Drop in global travel volume leads to cut in transport emissions

Drop in global travel volume leads to cut in transport emissions

A drop in travel volumes in the wake of the global economic crisis has decreased Greenhouse gas emissions from the transport sector in many countries.

The long-term trend, however, continues to be towards an increase in CO2 emissions from travel activity, according to a new report released by the International Transport Forum at the OECD for its annual global mobility summit on “Transport and Innovation” to be held in Leipzig, Germany, from May 26-28.

The report says that global CO2 emissions from transport grew by 45% from 1990 to 2007. It concludes that from 2007 to 2030, transport emissions will continue to grow by approximately 40%. This is only slightly lower than pre-crisis estimates and already takes account of many planned efficiency improvements.

Road sector emissions dominate transport emissions, with light-duty vehicles accounting for the bulk of emissions globally. In some of the International Transport Forum’s 52 member countries, road freight accounts for up to 30% to 40% of road sector CO2 emissions.

Emissions from global aviation and international shipping respectively accounted for 2.5% and 3% of total CO2 emissions in 2007 and are the fastest growing sources of transport CO2 emissions.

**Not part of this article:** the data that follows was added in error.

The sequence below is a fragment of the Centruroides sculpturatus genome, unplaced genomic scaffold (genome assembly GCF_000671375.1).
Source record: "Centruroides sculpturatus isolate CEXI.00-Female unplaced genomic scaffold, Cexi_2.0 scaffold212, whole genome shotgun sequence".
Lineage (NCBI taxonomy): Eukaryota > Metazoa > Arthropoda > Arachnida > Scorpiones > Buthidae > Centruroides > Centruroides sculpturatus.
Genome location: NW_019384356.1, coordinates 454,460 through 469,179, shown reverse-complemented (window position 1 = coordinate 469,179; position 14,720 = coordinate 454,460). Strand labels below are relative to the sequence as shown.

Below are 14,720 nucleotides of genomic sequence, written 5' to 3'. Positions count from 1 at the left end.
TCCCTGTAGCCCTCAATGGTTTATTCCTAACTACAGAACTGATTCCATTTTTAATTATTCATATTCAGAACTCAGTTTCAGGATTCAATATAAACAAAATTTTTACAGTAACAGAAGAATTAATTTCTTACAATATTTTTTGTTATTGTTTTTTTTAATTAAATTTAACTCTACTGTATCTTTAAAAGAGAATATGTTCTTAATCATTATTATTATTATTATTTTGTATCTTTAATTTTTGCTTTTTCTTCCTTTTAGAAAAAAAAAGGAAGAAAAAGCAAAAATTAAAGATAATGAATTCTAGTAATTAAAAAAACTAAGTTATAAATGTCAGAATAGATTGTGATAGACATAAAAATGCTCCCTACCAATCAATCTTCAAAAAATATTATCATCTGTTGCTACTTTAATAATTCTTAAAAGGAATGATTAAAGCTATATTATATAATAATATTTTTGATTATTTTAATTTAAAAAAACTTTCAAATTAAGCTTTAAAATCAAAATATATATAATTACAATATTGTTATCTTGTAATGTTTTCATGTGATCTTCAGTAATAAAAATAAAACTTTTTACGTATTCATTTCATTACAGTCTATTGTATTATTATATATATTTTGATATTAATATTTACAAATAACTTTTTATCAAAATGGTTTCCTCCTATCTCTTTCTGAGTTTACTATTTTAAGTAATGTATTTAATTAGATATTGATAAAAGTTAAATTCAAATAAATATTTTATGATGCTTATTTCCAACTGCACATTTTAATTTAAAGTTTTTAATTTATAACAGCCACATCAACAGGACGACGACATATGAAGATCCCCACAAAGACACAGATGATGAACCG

Across the economy, the crisis of 2008 has contributed to the sharpest drop in emissions in the past 40 years, with estimates ranging from 3% to 10%. This could translate into a 5% to 8% decrease in 2020 emissions from their pre-crisis projected levels, depending on the strength of the economic recovery.

Despite countries gaining some breathing room due to the post-crisis drop in GHG emissions, fundamental drivers for increased transport sector CO2 emissions remain and necessitate coordinated policies to limit future emissions. Some countries, notably France, Germany and Japan, have seen their road CO2 emissions stabilised or decrease even before the recession of 2008-2009, despite economic and road freight growth over the same period. For detailed country-by-country data please visit www.internationaltransportforum.org/statistics/CO2/index.html <http://www.internationaltransportforum.org/statistics/CO2/index.html> .

If you would like to discuss the findings with an ITF expert, please contact Michael KLOTH, Head of Communications, at + 33 (0)1 45 24 95 96 or michael.kloth@oecd.org <mailto:michael.kloth@oecd.org> .

The International Transport Forum is a strategic think tank for the transport sector. Each year, it brings together Ministers from over 50 countries, along with leading decision-makers and actors from the private sector, civil society and research, to address transport issues of strategic importance. An intergovernmental organisation linked to the OECD, the Forum's goal is to help shape the transport policy agenda, and ensure that it contributes to economic growth, environmental protection, social inclusion and the preservation of human life and wellbeing.

The 2010 International Transport Forum, to be held on 26-28 May in Leipzig, Germany, will focus on Transport and Innovation: Unleashing the Potential.